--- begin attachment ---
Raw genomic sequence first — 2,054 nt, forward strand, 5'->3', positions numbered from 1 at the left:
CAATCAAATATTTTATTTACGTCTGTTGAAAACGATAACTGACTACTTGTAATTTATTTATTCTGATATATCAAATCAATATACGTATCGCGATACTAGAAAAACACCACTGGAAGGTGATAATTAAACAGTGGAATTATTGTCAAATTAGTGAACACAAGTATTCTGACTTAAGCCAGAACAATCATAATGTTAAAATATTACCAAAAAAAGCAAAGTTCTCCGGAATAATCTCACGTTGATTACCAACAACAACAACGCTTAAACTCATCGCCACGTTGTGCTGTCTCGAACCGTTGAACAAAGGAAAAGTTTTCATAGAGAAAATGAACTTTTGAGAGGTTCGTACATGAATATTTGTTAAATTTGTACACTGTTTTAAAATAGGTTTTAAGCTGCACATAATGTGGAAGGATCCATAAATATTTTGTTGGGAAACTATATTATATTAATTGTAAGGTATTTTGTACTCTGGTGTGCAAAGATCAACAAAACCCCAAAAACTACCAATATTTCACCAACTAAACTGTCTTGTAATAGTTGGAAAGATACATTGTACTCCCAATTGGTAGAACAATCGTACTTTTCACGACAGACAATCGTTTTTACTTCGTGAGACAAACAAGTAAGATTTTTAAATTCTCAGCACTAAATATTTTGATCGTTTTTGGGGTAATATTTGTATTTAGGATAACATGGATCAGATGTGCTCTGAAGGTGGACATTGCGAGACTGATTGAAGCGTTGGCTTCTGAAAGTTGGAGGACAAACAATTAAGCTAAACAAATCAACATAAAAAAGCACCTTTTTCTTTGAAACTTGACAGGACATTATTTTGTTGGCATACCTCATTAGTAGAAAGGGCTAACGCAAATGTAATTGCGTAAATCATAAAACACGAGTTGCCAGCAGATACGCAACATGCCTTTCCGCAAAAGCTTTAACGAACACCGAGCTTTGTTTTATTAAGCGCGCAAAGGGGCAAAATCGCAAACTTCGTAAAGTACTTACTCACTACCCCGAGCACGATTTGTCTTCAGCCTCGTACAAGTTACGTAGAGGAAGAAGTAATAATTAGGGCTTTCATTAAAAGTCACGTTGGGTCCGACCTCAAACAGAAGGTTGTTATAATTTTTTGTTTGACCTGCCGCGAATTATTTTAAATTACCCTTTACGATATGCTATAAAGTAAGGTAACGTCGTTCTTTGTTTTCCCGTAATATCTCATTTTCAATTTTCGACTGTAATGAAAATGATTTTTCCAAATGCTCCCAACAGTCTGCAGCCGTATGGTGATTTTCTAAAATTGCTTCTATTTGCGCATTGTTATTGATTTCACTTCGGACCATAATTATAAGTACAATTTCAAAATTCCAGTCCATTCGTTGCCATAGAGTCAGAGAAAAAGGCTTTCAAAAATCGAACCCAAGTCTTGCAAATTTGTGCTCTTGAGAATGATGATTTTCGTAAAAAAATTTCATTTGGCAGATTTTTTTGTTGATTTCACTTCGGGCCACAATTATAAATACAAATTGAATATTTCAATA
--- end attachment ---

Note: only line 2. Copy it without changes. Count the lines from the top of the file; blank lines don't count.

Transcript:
CAATCAAATATTTTATTTACGTCTGTTGAAAACGATAACTGACTACTTGTAATTTATTTATTCTGATATATCAAATCAATATACGTATCGCGATACTAGAAAAACACCACTGGAAGGTGATAATTAAACAGTGGAATTATTGTCAAATTAGTGAACACAAGTATTCTGACTTAAGCCAGAACAATCATAATGTTAAAATATTACCAAAAAAAGCAAAGTTCTCCGGAATAATCTCACGTTGATTACCAACAACAACAACGCTTAAACTCATCGCCACGTTGTGCTGTCTCGAACCGTTGAACAAAGGAAAAGTTTTCATAGAGAAAATGAACTTTTGAGAGGTTCGTACATGAATATTTGTTAAATTTGTACACTGTTTTAAAATAGGTTTTAAGCTGCACATAATGTGGAAGGATCCATAAATATTTTGTTGGGAAACTATATTATATTAATTGTAAGGTATTTTGTACTCTGGTGTGCAAAGATCAACAAAACCCCAAAAACTACCAATATTTCACCAACTAAACTGTCTTGTAATAGTTGGAAAGATACATTGTACTCCCAATTGGTAGAACAATCGTACTTTTCACGACAGACAATCGTTTTTACTTCGTGAGACAAACAAGTAAGATTTTTAAATTCTCAGCACTAAATATTTTGATCGTTTTTGGGGTAATATTTGTATTTAGGATAACATGGATCAGATGTGCTCTGAAGGTGGACATTGCGAGACTGATTGAAGCGTTGGCTTCTGAAAGTTGGAGGACAAACAATTAAGCTAAACAAATCAACATAAAAAAGCACCTTTTTCTTTGAAACTTGACAGGACATTATTTTGTTGGCATACCTCATTAGTAGAAAGGGCTAACGCAAATGTAATTGCGTAAATCATAAAACACGAGTTGCCAGCAGATACGCAACATGCCTTTCCGCAAAAGCTTTAACGAACACCGAGCTTTGTTTTATTAAGCGCGCAAAGGGGCAAAATCGCAAACTTCGTAAAGTACTTACTCACTACCCCGAGCACGATTTGTCTTCAGCCTCGTACAAGTTACGTAGAGGAAGAAGTAATAATTAGGGCTTTCATTAAAAGTCACGTTGGGTCCGACCTCAAACAGAAGGTTGTTATAATTTTTTGTTTGACCTGCCGCGAATTATTTTAAATTACCCTTTACGATATGCTATAAAGTAAGGTAACGTCGTTCTTTGTTTTCCCGTAATATCTCATTTTCAATTTTCGACTGTAATGAAAATGATTTTTCCAAATGCTCCCAACAGTCTGCAGCCGTATGGTGATTTTCTAAAATTGCTTCTATTTGCGCATTGTTATTGATTTCACTTCGGACCATAATTATAAGTACAATTTCAAAATTCCAGTCCATTCGTTGCCATAGAGTCAGAGAAAAAGGCTTTCAAAAATCGAACCCAAGTCTTGCAAATTTGTGCTCTTGAGAATGATGATTTTCGTAAAAAAATTTCATTTGGCAGATTTTTTTGTTGATTTCACTTCGGGCCACAATTATAAATACAAATTGAATATTTCAATA